With that information in hand, he went to the Colombian Army and turned over the coordinates. That’s the way, according to the news link VerdadAbierta, he turned into an informant for the Armed Forces, particularly for Major Walter Fratini Lobaccio. Then the officer himself suggested that he and other cattle ranchers in the area ought to arm themselves in response to the threats and demands from the illegal armed groups.

The connections between Salvatore Mancuso and the Castaño brothers

That’s how the first connections between the cattle ranchers and the paramilitary groups in Córdoba were created. By 1994, Mancuso was already famous for his skills in the creation of these connections, and the Castaño brothers Vincent and Carlos wanted to get in touch with him. Mancuso himself has told the Attorney General’s Office that he agreed to a meeting with them, partly out of fear, because he already knew about their bloody doings in the Sinú River.

Anyway, after the meeting, Mancuso became part of the circle that was close to the Castaño brothers, who that same year had founded the Campesino Self-Defense Forces of Córdoba and Urabá (Accu) with Salvatore Mancuso as one of the principal leaders. By 1995, explains VerdadAbierta, the former paramilitary boss had created the Nuevo Horizante (New Horizon) private security and vigilance cooperative, which was legal at that time, and was known as a Convivir.

Using the mantle of legality, they covered up a number of crimes they had committed in the area. The first group of men that accompanied Mancuso was known as the Córdoba Company, and the paramilitary expansion turned it into the Córdoba Bloc. Its objective was clear: take total control of the areas where the FARC had already settled in, especially in Sucre, Bolívar, and Cesar.

With those tasks laid out by the paramilitary chieftains, the massacres began. In 1996 there were four in Guamo, which allowed the paramilitaries commanded by Mancuso to start gaining ground in Sincelejo, Tolú Viejo, and La Mojana ( Sucre Department).

On December 4 of that same year, men from Accu, the Convivirs Nuevo Horizonte and Nuevo Amanecer (New Dawn) murdered 11 campesinos from the District (corregimiento) of Pichilín, en Morroa, Sucre. The next year, on March 23, 1997, they perpetrated what is thought to be the first El Salado massacre, in Carmen de Bolívar, where four campesinos and a schoolteacher were murdered.

At gunpoint, with massacres, threats, evictions, and thousands of displacements, Mancuso’s Accu, and the Castaño brothers, had conquered Sucre, Bolívar, Cesar, and Magdalena by the end of 1997. But they wanted more. From that moment, their plan was to reach as far as La Guajira, and also towards Atlántico and Catatumbo (Norte de Santander Department) consolidating their power in practically the entire northern part of the country.

According to what the Attorney General’s Office has been able to establish, and also the JEP, the project of paramilitary expansion was not achieved without the support of the Colombian Army, which also participated in various massacres and in the criminal operations of the Castaño brothers and Salvatore Mancuso. Besides showing that they had the support of government forces, the prosecutors have been able to prove that those paramilitary groups were also allied with politicians.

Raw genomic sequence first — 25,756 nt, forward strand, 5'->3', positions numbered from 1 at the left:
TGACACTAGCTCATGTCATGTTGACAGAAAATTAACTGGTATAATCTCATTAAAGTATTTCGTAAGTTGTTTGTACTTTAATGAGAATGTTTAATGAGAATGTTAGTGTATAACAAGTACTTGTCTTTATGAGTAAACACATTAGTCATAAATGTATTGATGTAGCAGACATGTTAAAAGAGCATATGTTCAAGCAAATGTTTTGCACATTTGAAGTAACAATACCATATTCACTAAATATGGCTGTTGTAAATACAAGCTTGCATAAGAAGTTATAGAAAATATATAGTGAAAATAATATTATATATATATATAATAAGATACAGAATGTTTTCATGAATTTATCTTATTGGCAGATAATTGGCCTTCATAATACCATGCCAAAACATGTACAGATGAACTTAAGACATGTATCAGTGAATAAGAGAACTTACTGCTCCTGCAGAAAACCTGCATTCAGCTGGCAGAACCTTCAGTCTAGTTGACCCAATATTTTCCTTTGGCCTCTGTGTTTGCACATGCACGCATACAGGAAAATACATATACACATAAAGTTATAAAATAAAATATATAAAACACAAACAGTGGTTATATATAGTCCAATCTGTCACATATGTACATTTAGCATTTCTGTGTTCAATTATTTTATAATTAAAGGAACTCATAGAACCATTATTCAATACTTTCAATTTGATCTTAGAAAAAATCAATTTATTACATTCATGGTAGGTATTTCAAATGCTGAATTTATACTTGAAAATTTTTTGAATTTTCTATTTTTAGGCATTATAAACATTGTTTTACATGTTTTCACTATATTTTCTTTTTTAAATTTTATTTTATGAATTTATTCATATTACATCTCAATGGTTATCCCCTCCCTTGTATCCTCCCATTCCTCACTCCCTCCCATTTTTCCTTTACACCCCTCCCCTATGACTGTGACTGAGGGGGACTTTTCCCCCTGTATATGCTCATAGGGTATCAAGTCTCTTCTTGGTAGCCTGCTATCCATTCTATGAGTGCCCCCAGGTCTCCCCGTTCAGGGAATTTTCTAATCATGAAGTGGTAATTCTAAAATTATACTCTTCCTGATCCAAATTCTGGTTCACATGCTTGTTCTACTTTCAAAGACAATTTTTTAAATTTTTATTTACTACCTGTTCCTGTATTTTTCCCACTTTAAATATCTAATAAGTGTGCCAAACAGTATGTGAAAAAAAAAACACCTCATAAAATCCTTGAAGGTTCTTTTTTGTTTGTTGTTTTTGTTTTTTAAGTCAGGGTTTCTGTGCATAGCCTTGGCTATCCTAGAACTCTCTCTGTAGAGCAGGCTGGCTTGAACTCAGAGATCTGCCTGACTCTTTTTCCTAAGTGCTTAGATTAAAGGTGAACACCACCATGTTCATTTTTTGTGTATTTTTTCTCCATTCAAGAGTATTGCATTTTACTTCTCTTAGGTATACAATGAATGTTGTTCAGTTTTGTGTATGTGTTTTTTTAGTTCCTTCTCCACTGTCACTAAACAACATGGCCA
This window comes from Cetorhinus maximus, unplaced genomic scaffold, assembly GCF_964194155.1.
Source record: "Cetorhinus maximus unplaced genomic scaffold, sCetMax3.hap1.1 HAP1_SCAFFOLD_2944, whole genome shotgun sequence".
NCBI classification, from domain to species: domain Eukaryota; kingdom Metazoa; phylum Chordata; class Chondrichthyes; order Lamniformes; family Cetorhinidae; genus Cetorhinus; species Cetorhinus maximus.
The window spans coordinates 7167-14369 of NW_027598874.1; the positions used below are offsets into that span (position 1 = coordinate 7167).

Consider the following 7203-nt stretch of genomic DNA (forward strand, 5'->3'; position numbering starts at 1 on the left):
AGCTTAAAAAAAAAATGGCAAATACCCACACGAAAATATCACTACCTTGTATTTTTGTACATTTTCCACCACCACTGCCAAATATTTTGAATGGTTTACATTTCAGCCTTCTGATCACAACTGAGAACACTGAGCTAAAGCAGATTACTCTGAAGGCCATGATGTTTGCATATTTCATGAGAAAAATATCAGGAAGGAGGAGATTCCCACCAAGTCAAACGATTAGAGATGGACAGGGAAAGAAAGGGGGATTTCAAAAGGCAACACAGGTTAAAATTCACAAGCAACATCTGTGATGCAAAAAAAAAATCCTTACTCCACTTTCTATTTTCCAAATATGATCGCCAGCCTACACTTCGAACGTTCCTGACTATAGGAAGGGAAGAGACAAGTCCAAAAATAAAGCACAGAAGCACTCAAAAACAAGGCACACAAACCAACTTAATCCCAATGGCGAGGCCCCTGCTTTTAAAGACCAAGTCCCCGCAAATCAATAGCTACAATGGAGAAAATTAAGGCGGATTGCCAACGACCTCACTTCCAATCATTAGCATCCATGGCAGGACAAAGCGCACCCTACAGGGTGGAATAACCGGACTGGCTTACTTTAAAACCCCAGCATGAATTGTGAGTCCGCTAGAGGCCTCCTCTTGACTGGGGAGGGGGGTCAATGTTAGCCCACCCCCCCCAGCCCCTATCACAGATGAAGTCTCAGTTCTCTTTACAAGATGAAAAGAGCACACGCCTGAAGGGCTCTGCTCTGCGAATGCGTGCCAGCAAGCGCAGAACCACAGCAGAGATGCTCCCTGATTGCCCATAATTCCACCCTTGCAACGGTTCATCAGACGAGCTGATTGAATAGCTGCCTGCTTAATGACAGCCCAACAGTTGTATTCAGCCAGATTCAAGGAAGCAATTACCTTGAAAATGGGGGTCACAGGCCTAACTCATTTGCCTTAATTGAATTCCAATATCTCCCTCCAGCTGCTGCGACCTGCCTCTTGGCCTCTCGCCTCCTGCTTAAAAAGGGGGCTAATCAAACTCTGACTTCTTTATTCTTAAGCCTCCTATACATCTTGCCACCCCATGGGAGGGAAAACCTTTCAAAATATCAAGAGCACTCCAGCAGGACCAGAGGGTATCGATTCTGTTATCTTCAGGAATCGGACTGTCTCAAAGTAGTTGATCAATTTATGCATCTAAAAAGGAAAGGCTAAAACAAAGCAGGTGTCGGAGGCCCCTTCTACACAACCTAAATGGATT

Salvatore Mancuso and his pending legal cases

The paramilitary movement began to change when, during the first administration of Álvaro Uribe Vélez, there started to be talk about a demobilization and a peace process to put an end to their criminal activities through political action. The project materialized in July of 2003 with what was known as the Agreement of Santa Fe de Ralito (Córdoba).

After three years of negotiations, in 2006 the Justice and Peace Law was signed, and that was how they achieved the demobilization of thousands of paramilitaries. It was in that context that Salvatore Mancuso ended up being an inmate in the High Security Prison in Itaguí (Antioquia Department) along with other bosses of paramilitary groups.

After he started to collaborate with the legal system, and confessed to hundreds of crimes, massacres, and murders of public figures, on May 13, 2008, the Uribe administration approved his extradition to the United States, together with another 12 paramilitary leaders like Rodrigo Tovar Pupo, alias Jorge 40; Diego Fernando Murillo, alias Don Berna; Hernán Giraldo Serna, alias Pablosevillanor; and Ramiro Cuco Vanoy.

From that moment until now, Mancuso has remained in prisons in the United States, serving a sentence for drug trafficking. However, at least four years ago, he had served his sentences, and he was waiting for Colombian and United States authorities to resolve his immigration situation.

It was only resolved just now. The Gustavo Petro administration started to expedite his return to this country in August of last year, through the Justice Ministry. This February, in 2024, they finalized his return, in the midst of political and judicial expectations that he will be able to relate everything he experienced throughout his life in the service of the war.

This entry was posted in News and tagged , , , , . Bookmark the permalink.